Anyone who, like me, is better at finding their way around London under the ground rather than above it may suffer from unfortunate ignorance of the great green spaces that, originally preserved for the various pleasures of the very rich, now act as green lungs for the city as well as ‘leisure facilities’ for its population.
Following our recent reissue of William Robinson’s book on Paris parks and gardens, we have also published two works on London parks. First, London Parks and Gardens (1907) by Alicia Amherst (married name the Honourable Mrs Evelyn Cecil) . Brought up among the extensive grounds of her family home at Didlington Hall in Norfolk (demolished (except for the stables) in the 1950s, but not before the entire contents, including the floors, had been sold), Alicia (1865–1941) was a keen gardener from an early age. Especially interested in socially beneficial gardening, she sat on the board of the Chelsea Physic Garden from 1900, encouraged the growing of smoke-resistant flowers in poor urban areas, and promoted the greater use of allotments and school gardens during the First World War.
She had previously published a learned and engaging work on horticultural history since Roman times, A History of Gardening in England, to great acclaim in 1895. This well-researched historical and horticultural survey of London’s green spaces is full of interesting anecdotes. For example, Elizabeth Montagu, the ‘Queen of the Bluestockings’ held a feast on 1 May every year in her garden at 22 Portman Square, for child chimney-sweeps, ‘to give these poor children “one happy day in the year” … a sumptuous spread of beef and plum-pudding on her lawn’.
This story comes from a chapter on ‘private gardens’ near the end. Most of the book is taken up with the public spaces, from the historic Royal Parks to the disused burial grounds turned into gardens. Even when reduced ‘strictly to the limits of the County of London within the official boundaries of the London City Council at the present time’, and thus excluding famous gardens such as Kew and Chiswick, the number of sites is huge, and some of them are difficult to visit, except for ‘the fortunate few who possess motor cars’, because of their distance: advice is given on how to catch one of the ‘motor busses’.
Amherst begins with Hyde Park, originally the property of the abbots of Westminster (the last of whom, John Islip, is commemorated in John Islip Street, down which the nervous provincial has to trot on her way from Pimlico tube station to the Tate Gallery (I’ve never quite converted to ‘Tate Britain’)). Henry VIII, having dissolved the abbey, used its park as a forested hunting ground, importing a herd of deer for the purpose.
She traces its various guises from earthworked bulwark of London during the Civil War, to driving ring for the rich with their equipages (and the less rich like Samuel Pepys with his hired hackney coach), to popular location for duels (see Henry Fielding’s Amelia), to the scene of experiments in landscaping by Bridgeman and Kent, and the introduction of massed flowerbeds in the 1860s. Not forgetting, of course, the Great Exhibition of 1851, when the Crystal Palace was built, actually encasing some of the ancient trees, and so leading to the need to deter the local sparrows – ‘Use sparrowhawks, Ma’am’, as the duke of Wellington (allegedly) said to Queen Victoria.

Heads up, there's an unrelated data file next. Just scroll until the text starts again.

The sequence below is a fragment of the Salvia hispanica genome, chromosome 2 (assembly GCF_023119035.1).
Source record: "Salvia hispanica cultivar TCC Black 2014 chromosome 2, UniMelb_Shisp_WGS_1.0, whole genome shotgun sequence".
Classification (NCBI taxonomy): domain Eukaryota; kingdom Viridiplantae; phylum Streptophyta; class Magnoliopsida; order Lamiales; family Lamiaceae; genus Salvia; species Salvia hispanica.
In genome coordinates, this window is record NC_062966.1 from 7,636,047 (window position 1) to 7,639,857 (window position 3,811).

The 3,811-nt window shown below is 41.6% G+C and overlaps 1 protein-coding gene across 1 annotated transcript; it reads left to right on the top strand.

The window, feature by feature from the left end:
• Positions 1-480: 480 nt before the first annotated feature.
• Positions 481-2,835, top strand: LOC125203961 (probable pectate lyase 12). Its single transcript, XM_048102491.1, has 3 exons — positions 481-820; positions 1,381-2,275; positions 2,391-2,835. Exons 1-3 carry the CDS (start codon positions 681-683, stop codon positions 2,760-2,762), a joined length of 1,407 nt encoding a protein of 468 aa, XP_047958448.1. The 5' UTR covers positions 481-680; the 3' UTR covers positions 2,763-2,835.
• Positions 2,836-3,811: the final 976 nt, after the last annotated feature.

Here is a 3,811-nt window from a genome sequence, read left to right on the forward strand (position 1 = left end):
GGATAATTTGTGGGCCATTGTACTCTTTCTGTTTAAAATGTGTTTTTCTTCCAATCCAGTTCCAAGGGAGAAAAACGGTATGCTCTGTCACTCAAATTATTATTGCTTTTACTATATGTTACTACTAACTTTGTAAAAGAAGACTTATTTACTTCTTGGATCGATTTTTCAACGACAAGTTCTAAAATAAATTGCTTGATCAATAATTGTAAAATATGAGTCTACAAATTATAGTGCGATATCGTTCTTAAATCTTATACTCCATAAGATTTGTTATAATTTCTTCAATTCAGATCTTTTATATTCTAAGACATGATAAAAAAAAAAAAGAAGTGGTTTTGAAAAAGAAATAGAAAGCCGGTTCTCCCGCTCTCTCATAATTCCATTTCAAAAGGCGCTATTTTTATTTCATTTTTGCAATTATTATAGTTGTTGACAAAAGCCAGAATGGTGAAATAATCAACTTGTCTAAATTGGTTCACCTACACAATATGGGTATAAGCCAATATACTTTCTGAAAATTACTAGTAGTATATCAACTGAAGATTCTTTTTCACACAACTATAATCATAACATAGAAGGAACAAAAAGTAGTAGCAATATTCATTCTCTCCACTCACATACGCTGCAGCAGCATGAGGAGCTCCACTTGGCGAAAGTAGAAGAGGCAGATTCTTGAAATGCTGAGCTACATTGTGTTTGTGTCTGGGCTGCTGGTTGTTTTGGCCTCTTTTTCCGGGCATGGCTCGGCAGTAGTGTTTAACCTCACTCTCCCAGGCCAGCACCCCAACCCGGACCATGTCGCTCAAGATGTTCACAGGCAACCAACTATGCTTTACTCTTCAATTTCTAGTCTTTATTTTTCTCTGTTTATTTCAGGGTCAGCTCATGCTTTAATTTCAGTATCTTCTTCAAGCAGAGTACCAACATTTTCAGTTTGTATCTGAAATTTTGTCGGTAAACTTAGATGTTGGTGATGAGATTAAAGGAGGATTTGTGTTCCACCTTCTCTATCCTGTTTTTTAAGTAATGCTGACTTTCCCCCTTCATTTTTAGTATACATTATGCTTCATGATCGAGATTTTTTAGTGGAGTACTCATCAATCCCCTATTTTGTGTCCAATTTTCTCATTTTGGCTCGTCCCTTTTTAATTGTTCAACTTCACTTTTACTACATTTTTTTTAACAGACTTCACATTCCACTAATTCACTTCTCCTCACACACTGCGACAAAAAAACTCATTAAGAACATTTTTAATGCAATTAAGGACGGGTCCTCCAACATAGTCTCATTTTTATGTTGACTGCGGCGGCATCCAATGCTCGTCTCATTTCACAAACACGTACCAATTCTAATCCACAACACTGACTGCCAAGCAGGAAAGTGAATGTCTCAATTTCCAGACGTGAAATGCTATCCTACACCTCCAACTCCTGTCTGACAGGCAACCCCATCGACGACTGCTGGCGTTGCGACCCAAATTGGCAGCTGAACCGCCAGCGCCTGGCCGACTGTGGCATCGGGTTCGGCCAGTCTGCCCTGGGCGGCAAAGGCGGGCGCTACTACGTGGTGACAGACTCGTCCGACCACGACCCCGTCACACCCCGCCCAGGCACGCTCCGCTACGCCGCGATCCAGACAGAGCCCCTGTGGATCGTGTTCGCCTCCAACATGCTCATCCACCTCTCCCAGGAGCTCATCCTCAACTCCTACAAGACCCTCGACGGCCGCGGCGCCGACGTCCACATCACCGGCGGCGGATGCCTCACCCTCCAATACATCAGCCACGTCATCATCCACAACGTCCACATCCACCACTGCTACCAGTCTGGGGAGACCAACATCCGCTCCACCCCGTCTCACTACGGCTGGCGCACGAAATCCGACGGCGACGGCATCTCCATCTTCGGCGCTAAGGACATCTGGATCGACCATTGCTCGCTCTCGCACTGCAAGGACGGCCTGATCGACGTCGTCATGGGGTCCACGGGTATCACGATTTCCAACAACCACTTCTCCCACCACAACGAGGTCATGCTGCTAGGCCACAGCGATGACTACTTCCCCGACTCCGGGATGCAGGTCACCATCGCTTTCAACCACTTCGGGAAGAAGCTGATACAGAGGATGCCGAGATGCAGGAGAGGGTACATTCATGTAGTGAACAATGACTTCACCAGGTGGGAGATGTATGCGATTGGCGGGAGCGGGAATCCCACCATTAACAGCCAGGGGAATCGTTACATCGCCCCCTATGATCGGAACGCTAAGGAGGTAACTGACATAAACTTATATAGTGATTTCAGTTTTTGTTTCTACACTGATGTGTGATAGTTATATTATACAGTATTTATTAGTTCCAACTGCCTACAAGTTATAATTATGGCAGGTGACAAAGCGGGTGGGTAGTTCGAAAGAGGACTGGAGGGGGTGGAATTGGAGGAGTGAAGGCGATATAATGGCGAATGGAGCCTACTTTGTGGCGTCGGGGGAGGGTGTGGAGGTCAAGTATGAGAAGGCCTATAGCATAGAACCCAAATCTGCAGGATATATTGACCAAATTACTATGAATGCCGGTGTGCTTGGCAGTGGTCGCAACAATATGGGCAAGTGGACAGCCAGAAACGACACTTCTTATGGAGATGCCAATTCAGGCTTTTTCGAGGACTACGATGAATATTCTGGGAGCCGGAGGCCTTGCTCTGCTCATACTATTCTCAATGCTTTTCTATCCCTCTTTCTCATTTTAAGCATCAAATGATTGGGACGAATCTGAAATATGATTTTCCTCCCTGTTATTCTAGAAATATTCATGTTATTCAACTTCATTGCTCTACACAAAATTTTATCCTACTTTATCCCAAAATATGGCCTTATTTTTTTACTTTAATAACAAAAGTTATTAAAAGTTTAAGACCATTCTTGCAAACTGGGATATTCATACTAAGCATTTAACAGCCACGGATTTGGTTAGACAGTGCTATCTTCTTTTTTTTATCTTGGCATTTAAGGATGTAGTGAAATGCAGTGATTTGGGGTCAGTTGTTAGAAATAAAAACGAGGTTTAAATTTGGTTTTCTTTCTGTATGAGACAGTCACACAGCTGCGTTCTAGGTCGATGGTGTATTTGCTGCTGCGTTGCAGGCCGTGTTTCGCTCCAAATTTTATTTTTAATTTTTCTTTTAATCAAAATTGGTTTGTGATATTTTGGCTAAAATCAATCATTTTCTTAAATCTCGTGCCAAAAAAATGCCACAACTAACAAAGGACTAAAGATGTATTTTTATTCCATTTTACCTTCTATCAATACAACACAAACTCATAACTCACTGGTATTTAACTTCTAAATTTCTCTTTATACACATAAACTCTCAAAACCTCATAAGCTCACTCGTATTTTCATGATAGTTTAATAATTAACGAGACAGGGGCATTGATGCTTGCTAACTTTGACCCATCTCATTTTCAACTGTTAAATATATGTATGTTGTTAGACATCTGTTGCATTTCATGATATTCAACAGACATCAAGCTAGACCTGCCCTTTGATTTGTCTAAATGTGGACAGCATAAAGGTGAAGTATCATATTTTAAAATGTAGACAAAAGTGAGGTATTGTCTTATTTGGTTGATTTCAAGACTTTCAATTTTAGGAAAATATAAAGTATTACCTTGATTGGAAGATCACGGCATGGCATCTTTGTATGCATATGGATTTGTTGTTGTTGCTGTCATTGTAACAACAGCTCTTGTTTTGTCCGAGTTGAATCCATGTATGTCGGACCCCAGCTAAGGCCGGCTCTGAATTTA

The other Royal Parks, municipal parks, common and open spaces, and public squares are all examined similarly. There is a fascinating chapter on the transformation of disused, overcrowded and frequently horrific-sounding burial grounds, an early advocate of whose use as gardens was John Loudon. Did you know that the lonely rural churchyard of St Pancras had a mineral spring near it, or that as late as the 1770s, coaches were robbed by footpads as they passed it? Or that there was (is still?) a garden inside the Bank of England, which was originally the burial ground of the church of St Christopher le Stocks, redundant by 1781 and ceded to the Bank, which demolished the church and kept the garden? Read this book for much, much more.
The second volume on London parks is Municipal Parks, Gardens, and Open Spaces of London: Their History and Associations (1898), by John James Sexby, about whom, unfortunately, little seems to be known, except that he was the Chief Officer of Parks of the London County Council, and is described on the title page of this book as a lieutenant-colonel and a professional associate of the Surveyors’ Institution, from which it can be deduced that he probably worked as a surveyor in the army.
Sexby’s skills as a horticulturalist and garden designer cannot be doubted, and he left his mark on many of the municipal parks and gardens about which he writes with such enthusiasm. He focuses on the municipal parks (those maintained by local authorities) rather than the nationally managed parks in central London, describing large open spaces such as Hampstead Heath as well as small, disused churchyards like that of St Dunstan’s in Stepney (also described by Amherst, who, interestingly, does not cite him in her bibliography). He also describes former private gardens, providing details of their owners and use as well as their then current condition.
This is an equally interesting book, longer than Amherst’s and with more illustrations (though none in colour). Sexby is less cheerful and more formal in his narrative, and less likely to go off into imaginative reveries about the days of Queen Elizabeth, but both books could well make the modern reader go off into many reveries about that smaller, greener London, with its satellite villages, before the arrival of Industry and the Motor Car.